She fell asleep soon after and was awakened a few hours later by that fateful knock on the front door. “At first I thought it was Andrew, maybe I locked him out or something, which has happened before.
When I looked out the window, I saw a man in police uniform and I thought Andrew might have come back with someone. . . that maybe he was there. & # 39;
When Lissie heard the terrible news, she remembered how she started hyperventilating and, afraid she might get sick, ran upstairs to the bathroom where she was lying on the floor sobbing in a towel.
Taking a deep breath before she can continue, she adds, "The cop came up to see if I was okay and I remember thinking," He has a job to do, he needs to know i'm fine so i'd better go downstairs & # 39;. & # 39;
The officer called her parents and while they were waiting for her to arrive, he said to Lissie, "Ten people have been taken into custody." "I was very confused because until then I had only assumed that Andrew was in a car accident on the way home," says Lissie.
I said what do you mean It's not murder, is it? & # 39; And he said, "Yeah, we think it was". It bothered me even more – it wasn't an accident, someone took Andrew's life. & # 39; You had terrible circumstances.
At around 10:30 p.m. on August 15, 2019 – more than four hours after the end of their shift – PC Harper and a colleague responded to a request on their police radio to go to Stanford Dingley, Berkshire, where a group of teenagers had been reported stolen from a quad.
Working late to keep the job going was just typical of Andrew, says Lissie, and a lot has happened.
"He wouldn't just have left the next shift without doing his part," she says.
As he tried to arrest the thieves, Andrew inadvertently kicked both feet into the loop of a tow rope attached to the back of the criminals' car and as they sped away he was shackled by his feet. It was pulled for more than a mile and swung back and forth like a pendulum on dirt roads towards the A4 before it was finally free.
His desperate colleague, who chased the vehicle in his unmarked BMW and discovered PC Harper's belongings, including his stab vest, on the way, found him dead on the street after suffering "catastrophic injuries".
PC Harper (pictured), a 28-year-old newlywed who was a traffic officer for the Thames Valley Police, died horribly on August 15 last year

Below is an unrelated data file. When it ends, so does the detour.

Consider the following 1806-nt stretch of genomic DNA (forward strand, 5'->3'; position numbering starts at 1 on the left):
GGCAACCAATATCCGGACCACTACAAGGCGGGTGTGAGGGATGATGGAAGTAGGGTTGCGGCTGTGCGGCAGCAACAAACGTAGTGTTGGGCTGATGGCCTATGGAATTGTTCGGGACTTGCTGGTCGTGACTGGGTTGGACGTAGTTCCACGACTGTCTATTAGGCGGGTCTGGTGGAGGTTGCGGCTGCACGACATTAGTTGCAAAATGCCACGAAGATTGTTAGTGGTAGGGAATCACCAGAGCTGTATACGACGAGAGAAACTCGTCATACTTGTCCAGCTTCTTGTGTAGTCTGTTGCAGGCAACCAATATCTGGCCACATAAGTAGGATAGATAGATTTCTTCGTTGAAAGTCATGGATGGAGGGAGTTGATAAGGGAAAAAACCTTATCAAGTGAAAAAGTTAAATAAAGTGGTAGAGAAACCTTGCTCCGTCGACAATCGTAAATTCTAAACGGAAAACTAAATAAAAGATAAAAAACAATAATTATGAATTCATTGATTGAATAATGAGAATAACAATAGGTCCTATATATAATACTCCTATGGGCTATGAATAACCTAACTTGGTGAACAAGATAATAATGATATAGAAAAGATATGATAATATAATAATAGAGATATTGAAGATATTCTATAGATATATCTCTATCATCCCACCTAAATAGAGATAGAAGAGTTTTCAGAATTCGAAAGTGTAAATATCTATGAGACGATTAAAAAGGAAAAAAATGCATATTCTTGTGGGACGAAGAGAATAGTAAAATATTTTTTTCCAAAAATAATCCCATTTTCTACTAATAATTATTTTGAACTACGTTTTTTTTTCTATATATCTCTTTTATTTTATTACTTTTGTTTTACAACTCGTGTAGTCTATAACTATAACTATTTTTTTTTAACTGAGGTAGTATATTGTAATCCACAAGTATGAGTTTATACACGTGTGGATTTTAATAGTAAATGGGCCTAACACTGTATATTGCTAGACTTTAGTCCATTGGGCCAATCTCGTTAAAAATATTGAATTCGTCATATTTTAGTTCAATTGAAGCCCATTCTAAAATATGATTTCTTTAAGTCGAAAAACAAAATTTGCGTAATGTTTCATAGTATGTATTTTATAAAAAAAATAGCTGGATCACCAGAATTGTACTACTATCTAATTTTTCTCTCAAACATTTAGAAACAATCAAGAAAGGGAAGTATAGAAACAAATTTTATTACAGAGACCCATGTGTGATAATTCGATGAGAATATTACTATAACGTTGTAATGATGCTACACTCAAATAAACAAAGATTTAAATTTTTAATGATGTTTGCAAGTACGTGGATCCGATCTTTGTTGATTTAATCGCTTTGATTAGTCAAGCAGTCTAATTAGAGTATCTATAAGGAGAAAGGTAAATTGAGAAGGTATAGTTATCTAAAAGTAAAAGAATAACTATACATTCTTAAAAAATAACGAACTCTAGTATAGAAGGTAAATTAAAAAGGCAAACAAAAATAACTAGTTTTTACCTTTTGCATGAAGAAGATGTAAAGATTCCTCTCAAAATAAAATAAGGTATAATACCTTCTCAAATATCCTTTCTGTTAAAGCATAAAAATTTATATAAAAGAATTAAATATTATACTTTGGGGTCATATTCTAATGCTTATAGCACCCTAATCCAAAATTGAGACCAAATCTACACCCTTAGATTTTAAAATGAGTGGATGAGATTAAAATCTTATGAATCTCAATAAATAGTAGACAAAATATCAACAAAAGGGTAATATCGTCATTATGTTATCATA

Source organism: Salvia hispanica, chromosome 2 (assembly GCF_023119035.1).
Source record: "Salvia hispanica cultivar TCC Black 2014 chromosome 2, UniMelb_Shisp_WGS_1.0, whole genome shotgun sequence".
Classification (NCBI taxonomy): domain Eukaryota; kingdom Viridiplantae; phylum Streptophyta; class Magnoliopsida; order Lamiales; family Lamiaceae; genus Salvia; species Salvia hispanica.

While Lissie's family did their best to protect them from the terrifying details of Andrew's death, they were told that they could not see his body. It is said to be so badly mutilated that a witness thought it was a deer.
"Not seeing Andrew's body after he died made it even harder for me to believe he was gone," says Lissie. “But I sat next to his closed coffin in the chapel of rest and told him that I loved him, that everything would be fine and one day we would be together again.
"I asked if I could have his wedding ring because I wanted to wear it on a chain around my neck, but they couldn't find it."
To make up for this, her sister Kate, 31, had a heart charm on a gold bracelet that read "I Love you Lissie" in Andrew's handwriting, which was copied from the notes he wrote for his wedding speech just a month earlier had been held. on July 18th. The couple exchanged vows in front of 50 relatives and friends, followed by an evening reception for another 30 at an outdoor temple at Ardington House, a Georgian mansion at the foot of the North Wessex Downs in South Oxfordshire.
Lissie receiving a card from Andrew on the morning of the wedding that said, “Life is slippery. . . take my hand & # 39; looked like a Disney princess in her vintage style dress with lace detail and veil, while her groom could easily have been considered a handsome prince in a dark blue three piece suit.